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GOODBYE, FOR NOW: Fans slap hands with senior Nate Harris, at the head of the line, after the Aggies beat SJSU to secure the No. 2 WAC seed. See story in Sports. / Photo by Robert McDaniel

Today's word on journalism

Monday, March 6, 2006

"Neutrality in journalism means refusal to take sides. Many newspapers are neutral with regard to certain issues. Hardly a newspaper exists which is completely neutral upon all issues. Such a newspaper would be regarded as spineless. Just as the individual cannot escape taking sides against evils in life, so the newspaper necessarily has convictions against crime, corruption, and other evils in public affairs."

--George Fox Mott, journalism professor, in "An Outline Survey of Journalism," 1940

Spring break means a chance for students to flee to more appealing climes

By Paul Garrett

March 5, 2006 | With the number of days until spring break almost in single digits, many Utah State University students are eager to escape the harsh Cache Valley winter during spring break in search of warmer climates and an adventure with friends.

"Spring break offers the opportunity to make that once in a lifetime trip with our college friends to places we might not be able to go back to for a long time," said Amanda Petersen, who traveled with her now-husband, Mike, and two other friends to England, Spain, and France for spring break last year. They planned the trip by themselves saying it gave them greater travel freedom.

"Doing our own planning was fun since we got to investigate and choose exactly what we wanted when we wanted it," she said.

For many students the hardest part of planning a trip is deciding where to go and getting people to commit.

"Everyone seems so excited about it at first and then never follows through," Michelle Anderson said, who went to St. George.

The issue of money can be daunting; however, many companies offer deals exclusively to college students. One particular Web site, on which many students have found great savings, is Student Universe, a company that offers discounts to major airlines, hotels, and rail passes. Students are only required to provide their university e-mail address to verify enrollment in order to have access to the savings.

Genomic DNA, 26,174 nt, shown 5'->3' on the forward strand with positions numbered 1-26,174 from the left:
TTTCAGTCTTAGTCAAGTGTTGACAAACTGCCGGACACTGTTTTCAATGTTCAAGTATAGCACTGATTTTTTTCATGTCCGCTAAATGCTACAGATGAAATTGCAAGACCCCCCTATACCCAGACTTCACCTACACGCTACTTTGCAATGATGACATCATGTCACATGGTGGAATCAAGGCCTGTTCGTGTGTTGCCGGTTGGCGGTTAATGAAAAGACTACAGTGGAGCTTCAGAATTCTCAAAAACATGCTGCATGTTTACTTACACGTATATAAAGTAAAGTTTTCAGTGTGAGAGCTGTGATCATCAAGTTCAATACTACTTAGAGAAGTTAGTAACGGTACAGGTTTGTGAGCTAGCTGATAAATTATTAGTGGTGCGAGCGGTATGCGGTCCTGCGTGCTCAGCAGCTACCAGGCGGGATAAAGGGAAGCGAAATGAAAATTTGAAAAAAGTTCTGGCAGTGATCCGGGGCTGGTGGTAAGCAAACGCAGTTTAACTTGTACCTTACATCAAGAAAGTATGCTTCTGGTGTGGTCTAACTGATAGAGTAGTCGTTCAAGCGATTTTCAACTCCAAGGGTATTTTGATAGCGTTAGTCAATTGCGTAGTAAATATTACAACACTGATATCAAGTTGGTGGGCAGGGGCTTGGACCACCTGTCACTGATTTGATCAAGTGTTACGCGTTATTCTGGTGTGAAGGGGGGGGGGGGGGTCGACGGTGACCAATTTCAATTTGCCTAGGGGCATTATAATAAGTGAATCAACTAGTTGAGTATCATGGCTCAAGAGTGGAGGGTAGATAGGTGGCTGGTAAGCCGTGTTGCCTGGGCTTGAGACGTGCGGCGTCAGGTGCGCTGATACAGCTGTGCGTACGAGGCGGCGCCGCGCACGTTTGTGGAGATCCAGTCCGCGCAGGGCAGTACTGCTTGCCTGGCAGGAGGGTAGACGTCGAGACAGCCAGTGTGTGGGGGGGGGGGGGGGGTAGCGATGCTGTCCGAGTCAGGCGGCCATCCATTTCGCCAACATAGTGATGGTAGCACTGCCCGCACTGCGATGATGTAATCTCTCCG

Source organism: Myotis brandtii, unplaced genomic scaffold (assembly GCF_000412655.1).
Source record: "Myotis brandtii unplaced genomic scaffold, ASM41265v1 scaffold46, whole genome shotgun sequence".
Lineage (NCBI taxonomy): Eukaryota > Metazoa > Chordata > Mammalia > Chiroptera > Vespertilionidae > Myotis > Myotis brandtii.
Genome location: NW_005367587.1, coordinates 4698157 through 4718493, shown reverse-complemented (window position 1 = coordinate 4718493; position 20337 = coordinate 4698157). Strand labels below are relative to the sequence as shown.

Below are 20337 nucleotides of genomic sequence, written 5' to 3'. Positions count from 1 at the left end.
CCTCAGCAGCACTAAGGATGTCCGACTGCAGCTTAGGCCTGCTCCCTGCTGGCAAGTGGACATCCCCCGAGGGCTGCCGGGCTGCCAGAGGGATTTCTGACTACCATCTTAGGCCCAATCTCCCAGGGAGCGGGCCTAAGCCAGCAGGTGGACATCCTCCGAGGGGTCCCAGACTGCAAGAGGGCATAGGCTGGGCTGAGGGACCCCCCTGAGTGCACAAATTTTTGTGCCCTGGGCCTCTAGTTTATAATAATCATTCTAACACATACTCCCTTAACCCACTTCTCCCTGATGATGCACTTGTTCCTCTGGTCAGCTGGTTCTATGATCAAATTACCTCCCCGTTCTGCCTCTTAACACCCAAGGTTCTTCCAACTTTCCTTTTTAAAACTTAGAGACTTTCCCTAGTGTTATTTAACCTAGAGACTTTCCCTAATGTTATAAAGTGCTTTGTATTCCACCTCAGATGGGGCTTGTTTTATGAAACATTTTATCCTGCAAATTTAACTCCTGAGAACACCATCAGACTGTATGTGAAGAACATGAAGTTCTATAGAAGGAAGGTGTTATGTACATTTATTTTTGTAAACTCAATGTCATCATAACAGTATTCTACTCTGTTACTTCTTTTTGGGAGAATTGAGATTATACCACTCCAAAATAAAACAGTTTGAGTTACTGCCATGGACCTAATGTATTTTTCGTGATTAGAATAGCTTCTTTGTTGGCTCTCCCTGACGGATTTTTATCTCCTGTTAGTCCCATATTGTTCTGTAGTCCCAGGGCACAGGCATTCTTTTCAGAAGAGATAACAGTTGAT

"I couldn't believe we were able to fly round trip from Salt Lake to London for $450," Petersen said.

Most students interviewed who traveled out of the country said to plan on spending between $1,000 and $1,500, an interesting amount considering the average annual income for a college-aged student is approximately $5,000 (U.S. Census Bureau).

According to Travelocity, the top spring break destination for college students last year was Mexico (23.2 percent), followed by Europe (15.9 percent) and the Caribbean (7.9 percent).

Adventure is what most students interviewed were seeking. To able to experience an entirely different culture gives many a greater appreciation of various races and ethnicities, Megan Chamberlin said, who explored the Yucatan peninsula for her trip.

"We were able to do so many cool things in Mexico," Chamberlin said. "We visited ancient ruins on various islands, watched sharks, and played with baby sea turtles," she said.

All students interviewed advise others to plan on spending more money than planned. Unexpected costs frequent most trips. For Petersen and her group problems struck the first day. Weather delays in Chicago ultimately caused her group to miss a connecting flight to Spain.

"We fought weather conditions, sprinted through two of the biggest airports in the world, transferred to a different airport in London, only to miss our flight by five minutes," Petersen said. When returning home, they were evacuated from the London subway due to a bomb threat. The only way to get to the airport in time was to purchase an expensive above ground train ticket.

While some students meticulously plan each day, others approach their trip with a more carefree plan. Merrill Tingey and two others explored five European countries and Morocco pitching a tent wherever they found themselves each night. After the airline lost the tent on one of their flights, the threesome found themselves seeking shelter wherever they could.

"We slept on a park bench in Paris for a bit and hung out at a store with the owner for the rest of the night," he said.

Acting as their own travel agents, students often turn to the Internet and travel books for necessary info. Many prefer books from Rick Steves as a source to find phone numbers and maps to inexpensive hotels and hostels, places to eat, and must see sights. Online groups, such as those available through Google, give students the opportunity to interact with people very willing to share tips and lessons learned from their own experiences.

Hostels are also an excellent option for travelers to save additional money. Travelers can often get a place to stay for about $15-30 a night. Often times family owned, they offer the opportunity to interact with locals and find out places to visit that are away from the normal tourist areas. Many students have found using Web sites in advance, such as Hostels of Europe, is easier than trying to find a place to stay once there.

Despite the extra money spent, stress from planning, and other unexpected problems, all said the unforgettable experiences they had were well worth it.

"How many people can say they've hung out in a pub with the Irish in Dublin on St. Patrick's Day?" Tingey said.

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